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3 Super Simple Steps to Follow to Understand your Credit Card Processing Statement

Reading statements can be a daunting task, let alone making sense of them. Due to the unregulated industry of processing, statements are often very confusing. Let us help you make sense of your statement! 

Step 1 

Calculating Effective Rates

You need to calculate your effective rate; to do this, you'll use this formula: total fees charged / total amount processed x 100. 

So first, you'll need to find your total fees charged, then your total amount processed. Once you've found these two numbers, you'll divide the two and then multiply that number by 100. Math sucks, but by doing this, you'll see how much of your fees are going to card issuers and how much you're paying your processors. 

 

Step 2 

 Determining Interchange Costs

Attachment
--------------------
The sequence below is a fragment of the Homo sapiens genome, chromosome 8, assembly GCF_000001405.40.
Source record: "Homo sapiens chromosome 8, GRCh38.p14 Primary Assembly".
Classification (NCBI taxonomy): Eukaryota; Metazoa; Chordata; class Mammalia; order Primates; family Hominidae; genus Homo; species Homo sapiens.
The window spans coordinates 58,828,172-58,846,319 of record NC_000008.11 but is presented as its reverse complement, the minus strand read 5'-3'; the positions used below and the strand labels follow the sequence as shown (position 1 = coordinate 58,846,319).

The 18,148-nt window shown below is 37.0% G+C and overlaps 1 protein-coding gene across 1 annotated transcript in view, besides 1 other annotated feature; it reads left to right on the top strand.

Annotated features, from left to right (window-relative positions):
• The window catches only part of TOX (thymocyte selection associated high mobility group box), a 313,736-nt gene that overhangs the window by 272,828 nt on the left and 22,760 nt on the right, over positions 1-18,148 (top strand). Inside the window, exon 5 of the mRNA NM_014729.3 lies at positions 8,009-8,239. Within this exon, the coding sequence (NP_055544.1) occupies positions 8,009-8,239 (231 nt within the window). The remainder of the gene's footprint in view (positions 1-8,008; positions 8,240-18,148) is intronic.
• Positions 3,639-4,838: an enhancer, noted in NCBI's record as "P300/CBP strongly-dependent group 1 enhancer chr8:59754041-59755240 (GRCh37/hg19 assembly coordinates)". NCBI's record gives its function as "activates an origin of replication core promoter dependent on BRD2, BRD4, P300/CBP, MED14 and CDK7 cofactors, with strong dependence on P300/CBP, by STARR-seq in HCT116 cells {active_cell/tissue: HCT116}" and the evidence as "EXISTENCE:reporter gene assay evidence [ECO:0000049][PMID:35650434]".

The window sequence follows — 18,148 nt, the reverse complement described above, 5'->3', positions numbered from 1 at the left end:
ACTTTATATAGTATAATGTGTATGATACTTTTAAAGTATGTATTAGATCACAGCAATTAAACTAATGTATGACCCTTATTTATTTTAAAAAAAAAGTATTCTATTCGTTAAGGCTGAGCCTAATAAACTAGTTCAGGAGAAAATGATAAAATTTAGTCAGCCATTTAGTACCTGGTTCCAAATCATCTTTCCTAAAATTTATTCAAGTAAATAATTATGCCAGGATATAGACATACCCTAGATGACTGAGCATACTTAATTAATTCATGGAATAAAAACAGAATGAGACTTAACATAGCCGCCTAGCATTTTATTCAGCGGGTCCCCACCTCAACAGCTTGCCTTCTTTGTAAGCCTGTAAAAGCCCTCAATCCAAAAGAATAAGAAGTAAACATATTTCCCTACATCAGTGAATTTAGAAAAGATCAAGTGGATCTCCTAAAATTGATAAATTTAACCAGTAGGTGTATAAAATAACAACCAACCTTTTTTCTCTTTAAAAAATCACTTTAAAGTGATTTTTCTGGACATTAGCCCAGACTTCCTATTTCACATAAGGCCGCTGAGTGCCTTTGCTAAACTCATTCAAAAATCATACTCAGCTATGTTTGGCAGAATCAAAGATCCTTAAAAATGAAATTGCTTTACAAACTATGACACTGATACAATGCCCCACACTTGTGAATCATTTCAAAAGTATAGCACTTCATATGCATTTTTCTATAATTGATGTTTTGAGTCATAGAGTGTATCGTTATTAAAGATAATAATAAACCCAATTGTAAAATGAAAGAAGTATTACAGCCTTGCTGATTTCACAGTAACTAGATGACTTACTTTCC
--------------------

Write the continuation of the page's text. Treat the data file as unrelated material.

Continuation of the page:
Interchange is the cost associated with debit and credit cards that are ran at the time of sale. Interchange costs are fees that card issuers (VISA, Mastercard) charge. Every merchant is required to pay interchange. 

To find your total interchange costs, you must first locate the section on your statement that shows your interchange rates. Once you've done that, add up all of the rates, and there you go! 

 

 

Step 3 

Deduct Total Interchange Fees From The Total Fees Charged 

Now that you've already found the fees you're paying the card issuers. It's time to find out how much you're paying your processor. 

Take the total fees from step one and subtract your interchange fees from that number. It should look like this: Total fees charged - total interchange charges = processor's fees. 

 

 

We believe that the ball should be in your court as business owners. If you're tired of receiving a confusing statement every month, check out our Cash Discount 2.0 Program. This subscription-based program enables business owners to eliminate processing fees entirely. Our programs are all subscription-based, so you can know exactly what your payment will be every month. Learn more about reviewing your credit card processing statement here. Thanks for reading, and as always, remember to look local first